Thus far we’ve looked at both thermodynamic and kinetic control in the Aldol Condensation. This is typically where most undergraduate Organic Chemistry professors conclude discussing the reaction. The topic of stereochemistry, however, is left mostly unexamined due to time constraints. The man pictured to the right, Professor Howard Zimmerman (1926-2012), University of Wisconsin – Madison was an exception to this rule. This article takes the Aldol Condensation one step further by discussing one of the most interesting aspects of the reaction. The article is dedicated to Professor Howard Zimmerman, one of my former mentors who helped shape me as a both a scientist and a teacher, and as a person who pursues the meaning in everything through deductive reasoning.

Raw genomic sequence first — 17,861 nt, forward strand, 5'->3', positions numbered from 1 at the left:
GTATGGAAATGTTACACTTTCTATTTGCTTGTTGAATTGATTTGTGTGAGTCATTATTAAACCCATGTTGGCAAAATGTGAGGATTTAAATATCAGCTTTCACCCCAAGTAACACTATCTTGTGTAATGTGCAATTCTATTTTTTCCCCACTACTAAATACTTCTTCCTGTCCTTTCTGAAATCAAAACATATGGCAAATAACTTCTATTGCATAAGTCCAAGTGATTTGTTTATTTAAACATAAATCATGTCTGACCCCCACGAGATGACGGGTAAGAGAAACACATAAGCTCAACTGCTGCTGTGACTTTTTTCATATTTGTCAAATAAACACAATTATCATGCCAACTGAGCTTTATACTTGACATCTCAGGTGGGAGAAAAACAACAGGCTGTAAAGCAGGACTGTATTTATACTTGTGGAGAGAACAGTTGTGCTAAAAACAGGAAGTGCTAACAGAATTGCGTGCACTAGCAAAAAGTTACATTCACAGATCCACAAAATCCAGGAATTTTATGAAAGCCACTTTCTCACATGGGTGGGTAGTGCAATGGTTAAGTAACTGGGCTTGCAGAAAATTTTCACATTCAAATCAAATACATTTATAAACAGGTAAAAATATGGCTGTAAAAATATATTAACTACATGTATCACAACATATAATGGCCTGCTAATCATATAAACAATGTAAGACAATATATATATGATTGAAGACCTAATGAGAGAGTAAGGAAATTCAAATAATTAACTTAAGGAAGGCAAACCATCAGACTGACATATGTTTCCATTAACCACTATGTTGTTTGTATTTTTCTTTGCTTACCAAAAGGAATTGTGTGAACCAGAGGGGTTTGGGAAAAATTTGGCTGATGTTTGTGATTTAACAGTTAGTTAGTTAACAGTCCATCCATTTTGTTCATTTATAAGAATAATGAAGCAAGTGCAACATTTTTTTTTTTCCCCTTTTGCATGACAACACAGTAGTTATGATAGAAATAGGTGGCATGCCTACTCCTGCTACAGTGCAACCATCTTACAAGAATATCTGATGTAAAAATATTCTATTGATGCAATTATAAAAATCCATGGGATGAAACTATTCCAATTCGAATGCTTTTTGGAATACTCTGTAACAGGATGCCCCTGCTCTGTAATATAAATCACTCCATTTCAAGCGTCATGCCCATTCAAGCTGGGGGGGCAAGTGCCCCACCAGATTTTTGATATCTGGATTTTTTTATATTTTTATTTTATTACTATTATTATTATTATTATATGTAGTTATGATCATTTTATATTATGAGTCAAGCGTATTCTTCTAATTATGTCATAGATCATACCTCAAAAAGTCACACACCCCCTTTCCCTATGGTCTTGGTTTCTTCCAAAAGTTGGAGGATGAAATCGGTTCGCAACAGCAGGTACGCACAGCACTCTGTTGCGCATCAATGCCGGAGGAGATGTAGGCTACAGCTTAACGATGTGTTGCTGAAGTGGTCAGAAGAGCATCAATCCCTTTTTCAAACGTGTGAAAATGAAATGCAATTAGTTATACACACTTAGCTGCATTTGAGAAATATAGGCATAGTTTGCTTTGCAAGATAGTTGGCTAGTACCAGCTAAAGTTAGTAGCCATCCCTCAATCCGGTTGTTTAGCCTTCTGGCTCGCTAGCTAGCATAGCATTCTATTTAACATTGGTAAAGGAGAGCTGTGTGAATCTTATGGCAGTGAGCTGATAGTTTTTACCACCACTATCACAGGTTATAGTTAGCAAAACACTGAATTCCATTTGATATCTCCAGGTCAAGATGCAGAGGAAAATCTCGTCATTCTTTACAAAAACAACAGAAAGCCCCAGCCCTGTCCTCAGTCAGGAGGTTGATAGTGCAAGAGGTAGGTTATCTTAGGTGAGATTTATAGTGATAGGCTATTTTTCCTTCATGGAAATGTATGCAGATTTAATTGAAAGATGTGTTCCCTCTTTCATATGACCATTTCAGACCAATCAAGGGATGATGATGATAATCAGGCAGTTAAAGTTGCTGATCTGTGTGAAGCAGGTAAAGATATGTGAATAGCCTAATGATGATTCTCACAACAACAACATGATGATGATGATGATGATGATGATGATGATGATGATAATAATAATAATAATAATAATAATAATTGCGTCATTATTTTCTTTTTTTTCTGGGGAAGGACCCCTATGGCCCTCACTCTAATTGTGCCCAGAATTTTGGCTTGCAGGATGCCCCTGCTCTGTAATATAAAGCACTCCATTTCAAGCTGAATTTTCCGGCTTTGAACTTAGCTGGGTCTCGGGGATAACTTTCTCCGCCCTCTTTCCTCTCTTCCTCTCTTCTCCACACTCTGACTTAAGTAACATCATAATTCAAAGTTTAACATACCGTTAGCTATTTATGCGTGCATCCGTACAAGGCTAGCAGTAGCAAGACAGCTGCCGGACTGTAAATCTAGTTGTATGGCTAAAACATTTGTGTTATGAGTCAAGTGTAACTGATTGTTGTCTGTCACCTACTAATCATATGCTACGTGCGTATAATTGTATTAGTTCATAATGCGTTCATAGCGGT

In Part I, there was an example of a crossed Aldol Condensation leading to a mixture of products where only one may have been desired. The question was raised, how might one implement control over this reaction? It’s important to note the conditions for the reaction between acetaldehyde (Acet) and propionaldehyde (Prop) utilized NaOEt and EtOH as reagents. This particular choice of reagents leads to “thermodynamic control” over the reaction. The greatest synthetic utility of the Aldol Condensation is realized through carefully implemented kinetic control of the reaction conditions at low temperature using lithium diisopropylamide (LDA) or a comparable base for deprotonation.